The first Boycott

Here’s another good bit of etymology from Frank Delaney’s Ireland. Bet you didn’t know that boycott is the name of a real person.

Charles C. Boycott was a former British soldier who became the estate agent of the Earl of Erne in County Mayo, Ireland. As explained in the above dictionary entry, Boycott was chosen in the fall of 1880 to be the test case for a new policy advocated by Charles Parnell, an Irish politician who wanted land reform. Any landlord who would not charge lower rents or any tenant who took over the farm of an evicted tenant would be given the complete cold shoulder by Parnell’s supporters.

Parnell had originally thought of calling his policy “ostracization” but decided that this term was too much for his constituents. Boycott eventually had to return to England, defeated by his Irish neighbors, who refused to work the estate, serve his household, deliver letters, sell him supplies, or harvest his crops. His name soon became synonymous with this practice of “ostracizing” someone from society. Nowadays, it tends to mean refusal to buy a corporation’s products.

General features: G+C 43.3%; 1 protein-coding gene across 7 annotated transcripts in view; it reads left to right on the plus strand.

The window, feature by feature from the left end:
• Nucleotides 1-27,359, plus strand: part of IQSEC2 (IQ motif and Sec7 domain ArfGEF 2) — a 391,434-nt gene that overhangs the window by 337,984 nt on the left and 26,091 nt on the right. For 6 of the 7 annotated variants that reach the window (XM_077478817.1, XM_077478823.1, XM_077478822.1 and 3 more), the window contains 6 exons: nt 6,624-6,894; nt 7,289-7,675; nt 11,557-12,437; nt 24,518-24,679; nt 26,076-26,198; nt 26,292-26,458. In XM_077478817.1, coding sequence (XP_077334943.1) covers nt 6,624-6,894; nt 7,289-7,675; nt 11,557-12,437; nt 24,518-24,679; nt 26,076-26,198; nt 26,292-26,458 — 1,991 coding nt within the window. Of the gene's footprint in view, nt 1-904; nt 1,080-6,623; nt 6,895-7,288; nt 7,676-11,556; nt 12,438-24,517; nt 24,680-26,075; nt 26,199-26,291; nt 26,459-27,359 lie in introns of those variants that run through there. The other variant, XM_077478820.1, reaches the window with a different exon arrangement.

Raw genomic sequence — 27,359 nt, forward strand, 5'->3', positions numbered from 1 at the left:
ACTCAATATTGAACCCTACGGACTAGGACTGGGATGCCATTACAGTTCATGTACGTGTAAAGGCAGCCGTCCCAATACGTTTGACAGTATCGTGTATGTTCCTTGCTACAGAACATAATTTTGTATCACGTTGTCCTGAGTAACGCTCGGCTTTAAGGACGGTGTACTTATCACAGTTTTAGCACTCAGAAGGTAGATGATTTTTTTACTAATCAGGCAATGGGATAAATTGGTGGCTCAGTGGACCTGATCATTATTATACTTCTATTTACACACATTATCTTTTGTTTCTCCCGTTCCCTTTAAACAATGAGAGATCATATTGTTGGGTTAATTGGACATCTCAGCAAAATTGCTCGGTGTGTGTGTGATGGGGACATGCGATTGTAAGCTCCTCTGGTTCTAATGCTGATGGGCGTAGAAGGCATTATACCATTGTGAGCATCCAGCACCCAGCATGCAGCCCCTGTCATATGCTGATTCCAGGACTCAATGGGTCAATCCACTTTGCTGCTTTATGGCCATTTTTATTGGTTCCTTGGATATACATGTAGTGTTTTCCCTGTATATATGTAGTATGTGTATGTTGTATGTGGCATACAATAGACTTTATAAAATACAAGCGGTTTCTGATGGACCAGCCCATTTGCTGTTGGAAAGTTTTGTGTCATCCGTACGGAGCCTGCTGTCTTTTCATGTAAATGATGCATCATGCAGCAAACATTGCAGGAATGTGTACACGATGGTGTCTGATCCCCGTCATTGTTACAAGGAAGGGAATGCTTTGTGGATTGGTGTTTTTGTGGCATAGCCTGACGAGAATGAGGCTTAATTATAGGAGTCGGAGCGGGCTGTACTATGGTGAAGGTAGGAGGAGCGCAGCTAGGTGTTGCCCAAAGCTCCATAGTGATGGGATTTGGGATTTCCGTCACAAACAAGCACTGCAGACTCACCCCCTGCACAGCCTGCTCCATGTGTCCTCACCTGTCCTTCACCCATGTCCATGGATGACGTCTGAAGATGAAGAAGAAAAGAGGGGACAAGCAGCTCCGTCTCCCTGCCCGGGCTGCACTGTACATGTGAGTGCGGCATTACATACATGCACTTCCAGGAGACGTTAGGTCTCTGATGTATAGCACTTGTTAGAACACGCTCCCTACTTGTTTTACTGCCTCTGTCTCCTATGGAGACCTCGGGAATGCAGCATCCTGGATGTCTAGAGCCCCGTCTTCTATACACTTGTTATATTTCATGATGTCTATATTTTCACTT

As an added bonus, Delaney gives the origin of ostracize. The word comes from a Greek social rite. When they wanted to banish someone, they wrote his name on a shell, bone, or shard. The Greek word for “bone” is os; hence the word.

DadWords01/30/06 2 comments


Patrick • 02/01/06 3:08 AM:

Isn’t that how it always goes, though: the name comes from the rich guy, not the guy who thought it up.

Dad • 02/01/06 2:26 PM:

It seems natural to talk about the event in terms of the guy who got the treatment. A modern day example is the severe grilling congress gives to a Supreme Court nominee. Years ago, Robert Bork failed to be confirmed after heated questioning by congress. Now the term for anyone given similar treatment is the he/she got “Borked.”

Are there other examples you can come up with?

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